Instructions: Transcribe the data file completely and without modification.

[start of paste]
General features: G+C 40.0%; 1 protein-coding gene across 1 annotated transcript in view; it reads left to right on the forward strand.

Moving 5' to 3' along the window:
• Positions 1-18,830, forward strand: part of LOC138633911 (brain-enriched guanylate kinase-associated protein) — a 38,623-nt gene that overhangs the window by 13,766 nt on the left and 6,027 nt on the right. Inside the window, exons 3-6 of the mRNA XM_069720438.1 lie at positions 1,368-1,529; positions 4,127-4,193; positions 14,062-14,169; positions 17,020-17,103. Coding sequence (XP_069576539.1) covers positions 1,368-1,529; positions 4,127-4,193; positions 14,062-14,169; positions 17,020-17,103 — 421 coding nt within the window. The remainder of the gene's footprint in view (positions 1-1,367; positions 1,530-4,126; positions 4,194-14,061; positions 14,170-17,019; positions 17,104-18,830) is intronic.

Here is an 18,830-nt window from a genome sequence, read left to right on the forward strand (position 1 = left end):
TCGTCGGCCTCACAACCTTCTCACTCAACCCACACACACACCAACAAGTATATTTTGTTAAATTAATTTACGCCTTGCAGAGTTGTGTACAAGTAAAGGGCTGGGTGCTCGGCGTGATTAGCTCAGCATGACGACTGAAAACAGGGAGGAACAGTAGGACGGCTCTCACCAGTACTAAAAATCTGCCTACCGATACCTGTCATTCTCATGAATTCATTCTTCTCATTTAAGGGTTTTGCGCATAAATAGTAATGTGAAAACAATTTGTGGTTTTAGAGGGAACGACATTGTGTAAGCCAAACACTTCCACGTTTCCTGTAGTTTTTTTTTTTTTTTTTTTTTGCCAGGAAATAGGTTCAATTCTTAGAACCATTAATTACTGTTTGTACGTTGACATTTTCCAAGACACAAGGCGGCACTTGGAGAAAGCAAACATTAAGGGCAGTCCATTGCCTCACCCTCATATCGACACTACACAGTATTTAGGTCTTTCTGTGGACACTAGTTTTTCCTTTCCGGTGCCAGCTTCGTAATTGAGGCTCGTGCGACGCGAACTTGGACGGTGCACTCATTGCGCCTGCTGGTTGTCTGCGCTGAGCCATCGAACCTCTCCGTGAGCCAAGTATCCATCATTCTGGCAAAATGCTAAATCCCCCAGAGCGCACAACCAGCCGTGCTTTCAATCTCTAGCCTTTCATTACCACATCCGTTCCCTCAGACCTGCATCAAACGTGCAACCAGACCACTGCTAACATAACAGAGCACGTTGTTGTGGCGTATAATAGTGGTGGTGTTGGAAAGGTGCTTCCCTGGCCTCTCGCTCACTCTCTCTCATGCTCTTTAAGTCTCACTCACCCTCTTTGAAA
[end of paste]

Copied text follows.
General features: G+C 40.0%; 1 protein-coding gene across 1 annotated transcript in view; it reads left to right on the forward strand.

Moving 5' to 3' along the window:
• Positions 1-18,830, forward strand: part of LOC138633911 (brain-enriched guanylate kinase-associated protein) — a 38,623-nt gene that overhangs the window by 13,766 nt on the left and 6,027 nt on the right. Inside the window, exons 3-6 of the mRNA XM_069720438.1 lie at positions 1,368-1,529; positions 4,127-4,193; positions 14,062-14,169; positions 17,020-17,103. Coding sequence (XP_069576539.1) covers positions 1,368-1,529; positions 4,127-4,193; positions 14,062-14,169; positions 17,020-17,103 — 421 coding nt within the window. The remainder of the gene's footprint in view (positions 1-1,367; positions 1,530-4,126; positions 4,194-14,061; positions 14,170-17,019; positions 17,104-18,830) is intronic.

Here is an 18,830-nt window from a genome sequence, read left to right on the forward strand (position 1 = left end):
TCGTCGGCCTCACAACCTTCTCACTCAACCCACACACACACCAACAAGTATATTTTGTTAAATTAATTTACGCCTTGCAGAGTTGTGTACAAGTAAAGGGCTGGGTGCTCGGCGTGATTAGCTCAGCATGACGACTGAAAACAGGGAGGAACAGTAGGACGGCTCTCACCAGTACTAAAAATCTGCCTACCGATACCTGTCATTCTCATGAATTCATTCTTCTCATTTAAGGGTTTTGCGCATAAATAGTAATGTGAAAACAATTTGTGGTTTTAGAGGGAACGACATTGTGTAAGCCAAACACTTCCACGTTTCCTGTAGTTTTTTTTTTTTTTTTTTTTTGCCAGGAAATAGGTTCAATTCTTAGAACCATTAATTACTGTTTGTACGTTGACATTTTCCAAGACACAAGGCGGCACTTGGAGAAAGCAAACATTAAGGGCAGTCCATTGCCTCACCCTCATATCGACACTACACAGTATTTAGGTCTTTCTGTGGACACTAGTTTTTCCTTTCCGGTGCCAGCTTCGTAATTGAGGCTCGTGCGACGCGAACTTGGACGGTGCACTCATTGCGCCTGCTGGTTGTCTGCGCTGAGCCATCGAACCTCTCCGTGAGCCAAGTATCCATCATTCTGGCAAAATGCTAAATCCCCCAGAGCGCACAACCAGCCGTGCTTTCAATCTCTAGCCTTTCATTACCACATCCGTTCCCTCAGACCTGCATCAAACGTGCAACCAGACCACTGCTAACATAACAGAGCACGTTGTTGTGGCGTATAATAGTGGTGGTGTTGGAAAGGTGCTTCCCTGGCCTCTCGCTCACTCTCTCTCATGCTCTTTAAGTCTCACTCACCCTCTTTGAAA